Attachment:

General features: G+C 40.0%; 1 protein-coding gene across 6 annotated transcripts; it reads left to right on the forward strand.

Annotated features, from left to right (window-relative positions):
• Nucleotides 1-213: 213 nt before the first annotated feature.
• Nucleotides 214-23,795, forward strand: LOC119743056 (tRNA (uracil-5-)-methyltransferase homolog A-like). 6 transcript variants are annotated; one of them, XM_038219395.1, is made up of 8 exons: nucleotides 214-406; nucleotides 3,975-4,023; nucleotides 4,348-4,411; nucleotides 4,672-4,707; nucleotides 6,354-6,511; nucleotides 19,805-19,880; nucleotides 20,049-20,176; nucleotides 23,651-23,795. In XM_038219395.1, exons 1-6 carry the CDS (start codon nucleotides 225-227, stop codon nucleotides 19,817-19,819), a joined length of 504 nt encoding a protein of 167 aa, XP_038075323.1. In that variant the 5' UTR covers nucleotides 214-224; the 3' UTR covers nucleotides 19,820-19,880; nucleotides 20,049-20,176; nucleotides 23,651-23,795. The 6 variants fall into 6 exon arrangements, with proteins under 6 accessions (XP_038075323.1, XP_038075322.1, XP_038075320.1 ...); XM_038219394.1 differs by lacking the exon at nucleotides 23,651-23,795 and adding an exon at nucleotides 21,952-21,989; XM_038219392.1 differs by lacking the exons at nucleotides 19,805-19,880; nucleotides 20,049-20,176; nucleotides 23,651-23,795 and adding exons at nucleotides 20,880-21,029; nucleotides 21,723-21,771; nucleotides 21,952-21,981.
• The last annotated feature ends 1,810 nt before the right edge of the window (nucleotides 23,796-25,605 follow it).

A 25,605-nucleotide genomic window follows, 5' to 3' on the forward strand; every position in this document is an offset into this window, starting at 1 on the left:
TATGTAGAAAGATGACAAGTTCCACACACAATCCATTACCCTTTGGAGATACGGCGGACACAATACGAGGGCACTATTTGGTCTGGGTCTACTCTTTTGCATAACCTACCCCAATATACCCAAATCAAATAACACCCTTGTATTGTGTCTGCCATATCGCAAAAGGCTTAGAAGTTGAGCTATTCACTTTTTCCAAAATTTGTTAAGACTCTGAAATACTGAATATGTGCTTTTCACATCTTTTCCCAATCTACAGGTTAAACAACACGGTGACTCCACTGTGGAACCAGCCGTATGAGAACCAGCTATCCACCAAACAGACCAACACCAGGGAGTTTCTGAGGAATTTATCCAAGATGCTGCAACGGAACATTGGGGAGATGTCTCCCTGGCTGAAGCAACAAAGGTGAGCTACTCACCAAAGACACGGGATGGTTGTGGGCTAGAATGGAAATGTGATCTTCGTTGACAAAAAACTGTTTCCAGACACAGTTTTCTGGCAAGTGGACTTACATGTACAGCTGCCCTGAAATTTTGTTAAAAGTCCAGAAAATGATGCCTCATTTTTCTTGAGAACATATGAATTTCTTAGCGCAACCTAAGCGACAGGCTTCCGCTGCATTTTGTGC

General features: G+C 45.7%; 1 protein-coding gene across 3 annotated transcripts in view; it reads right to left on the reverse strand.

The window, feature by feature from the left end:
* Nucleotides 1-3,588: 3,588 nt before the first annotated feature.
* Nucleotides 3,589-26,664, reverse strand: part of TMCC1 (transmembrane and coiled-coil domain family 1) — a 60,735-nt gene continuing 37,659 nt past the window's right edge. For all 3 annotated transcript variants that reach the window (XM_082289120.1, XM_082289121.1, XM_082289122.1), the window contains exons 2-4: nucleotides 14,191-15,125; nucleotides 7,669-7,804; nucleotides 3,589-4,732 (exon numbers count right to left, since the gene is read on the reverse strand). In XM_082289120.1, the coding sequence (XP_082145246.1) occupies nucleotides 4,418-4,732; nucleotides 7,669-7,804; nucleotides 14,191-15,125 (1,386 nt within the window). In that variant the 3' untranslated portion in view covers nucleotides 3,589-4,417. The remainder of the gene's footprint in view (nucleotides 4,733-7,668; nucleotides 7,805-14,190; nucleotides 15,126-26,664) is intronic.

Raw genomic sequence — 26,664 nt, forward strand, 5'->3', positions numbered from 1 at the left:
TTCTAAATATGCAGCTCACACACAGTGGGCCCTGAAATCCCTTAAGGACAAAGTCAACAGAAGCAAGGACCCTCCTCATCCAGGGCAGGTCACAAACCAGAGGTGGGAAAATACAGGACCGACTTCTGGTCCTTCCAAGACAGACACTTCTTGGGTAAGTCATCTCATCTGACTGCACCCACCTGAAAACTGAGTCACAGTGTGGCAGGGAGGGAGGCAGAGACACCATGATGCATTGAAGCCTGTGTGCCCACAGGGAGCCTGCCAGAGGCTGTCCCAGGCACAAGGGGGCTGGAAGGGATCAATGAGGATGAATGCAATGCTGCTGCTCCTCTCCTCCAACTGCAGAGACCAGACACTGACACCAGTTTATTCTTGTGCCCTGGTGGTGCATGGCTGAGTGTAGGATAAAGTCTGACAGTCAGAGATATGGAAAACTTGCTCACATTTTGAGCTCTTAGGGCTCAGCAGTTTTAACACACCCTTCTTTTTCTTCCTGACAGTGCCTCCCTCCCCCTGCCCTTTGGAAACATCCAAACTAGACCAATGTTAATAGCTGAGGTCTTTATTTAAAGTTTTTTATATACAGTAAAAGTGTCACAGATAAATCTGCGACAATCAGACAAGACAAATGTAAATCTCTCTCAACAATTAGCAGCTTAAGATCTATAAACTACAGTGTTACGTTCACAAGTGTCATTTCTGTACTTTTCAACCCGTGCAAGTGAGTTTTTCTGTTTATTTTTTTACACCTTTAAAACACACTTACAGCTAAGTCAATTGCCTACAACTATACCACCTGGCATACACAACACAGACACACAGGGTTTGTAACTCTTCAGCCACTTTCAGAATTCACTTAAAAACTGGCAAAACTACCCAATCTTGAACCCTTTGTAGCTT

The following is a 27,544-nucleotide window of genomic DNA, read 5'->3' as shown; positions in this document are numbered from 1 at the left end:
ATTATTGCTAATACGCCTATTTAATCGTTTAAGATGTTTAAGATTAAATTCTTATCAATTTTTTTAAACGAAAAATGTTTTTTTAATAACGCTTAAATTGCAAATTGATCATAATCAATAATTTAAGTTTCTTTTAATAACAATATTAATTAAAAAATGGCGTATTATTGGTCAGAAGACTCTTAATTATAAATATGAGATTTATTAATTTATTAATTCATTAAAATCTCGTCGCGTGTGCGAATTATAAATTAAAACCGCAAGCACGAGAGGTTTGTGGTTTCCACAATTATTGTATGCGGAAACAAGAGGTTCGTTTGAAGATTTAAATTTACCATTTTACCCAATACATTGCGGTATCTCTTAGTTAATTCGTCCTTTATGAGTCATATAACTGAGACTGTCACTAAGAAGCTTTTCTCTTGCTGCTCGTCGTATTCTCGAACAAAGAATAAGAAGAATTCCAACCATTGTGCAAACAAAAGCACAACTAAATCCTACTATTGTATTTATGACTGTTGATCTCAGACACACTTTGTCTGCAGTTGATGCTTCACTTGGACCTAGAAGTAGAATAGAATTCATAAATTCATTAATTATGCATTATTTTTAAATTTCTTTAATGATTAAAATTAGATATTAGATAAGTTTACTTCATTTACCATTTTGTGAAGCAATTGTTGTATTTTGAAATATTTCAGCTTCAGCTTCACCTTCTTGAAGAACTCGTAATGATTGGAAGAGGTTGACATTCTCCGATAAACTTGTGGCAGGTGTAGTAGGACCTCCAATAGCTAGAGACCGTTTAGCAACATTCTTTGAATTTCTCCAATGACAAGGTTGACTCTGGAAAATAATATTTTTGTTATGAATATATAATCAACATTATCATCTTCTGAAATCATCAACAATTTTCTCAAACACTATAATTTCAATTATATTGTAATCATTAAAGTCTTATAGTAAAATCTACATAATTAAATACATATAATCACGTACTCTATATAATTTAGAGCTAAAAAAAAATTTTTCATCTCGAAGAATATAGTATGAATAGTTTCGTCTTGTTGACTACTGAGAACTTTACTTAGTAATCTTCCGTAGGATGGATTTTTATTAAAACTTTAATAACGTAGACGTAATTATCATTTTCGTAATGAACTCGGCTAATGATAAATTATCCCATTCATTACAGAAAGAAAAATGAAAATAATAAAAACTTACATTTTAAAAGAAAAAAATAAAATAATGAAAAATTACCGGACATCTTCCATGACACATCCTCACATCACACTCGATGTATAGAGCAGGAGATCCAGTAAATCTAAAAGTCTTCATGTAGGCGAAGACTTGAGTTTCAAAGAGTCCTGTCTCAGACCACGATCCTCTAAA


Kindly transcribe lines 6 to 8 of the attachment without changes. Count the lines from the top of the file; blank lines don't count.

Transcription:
A 25,605-nucleotide genomic window follows, 5' to 3' on the forward strand; every position in this document is an offset into this window, starting at 1 on the left:
TATGTAGAAAGATGACAAGTTCCACACACAATCCATTACCCTTTGGAGATACGGCGGACACAATACGAGGGCACTATTTGGTCTGGGTCTACTCTTTTGCATAACCTACCCCAATATACCCAAATCAAATAACACCCTTGTATTGTGTCTGCCATATCGCAAAAGGCTTAGAAGTTGAGCTATTCACTTTTTCCAAAATTTGTTAAGACTCTGAAATACTGAATATGTGCTTTTCACATCTTTTCCCAATCTACAGGTTAAACAACACGGTGACTCCACTGTGGAACCAGCCGTATGAGAACCAGCTATCCACCAAACAGACCAACACCAGGGAGTTTCTGAGGAATTTATCCAAGATGCTGCAACGGAACATTGGGGAGATGTCTCCCTGGCTGAAGCAACAAAGGTGAGCTACTCACCAAAGACACGGGATGGTTGTGGGCTAGAATGGAAATGTGATCTTCGTTGACAAAAAACTGTTTCCAGACACAGTTTTCTGGCAAGTGGACTTACATGTACAGCTGCCCTGAAATTTTGTTAAAAGTCCAGAAAATGATGCCTCATTTTTCTTGAGAACATATGAATTTCTTAGCGCAACCTAAGCGACAGGCTTCCGCTGCATTTTGTGC

General features: G+C 45.7%; 1 protein-coding gene across 3 annotated transcripts in view; it reads right to left on the reverse strand.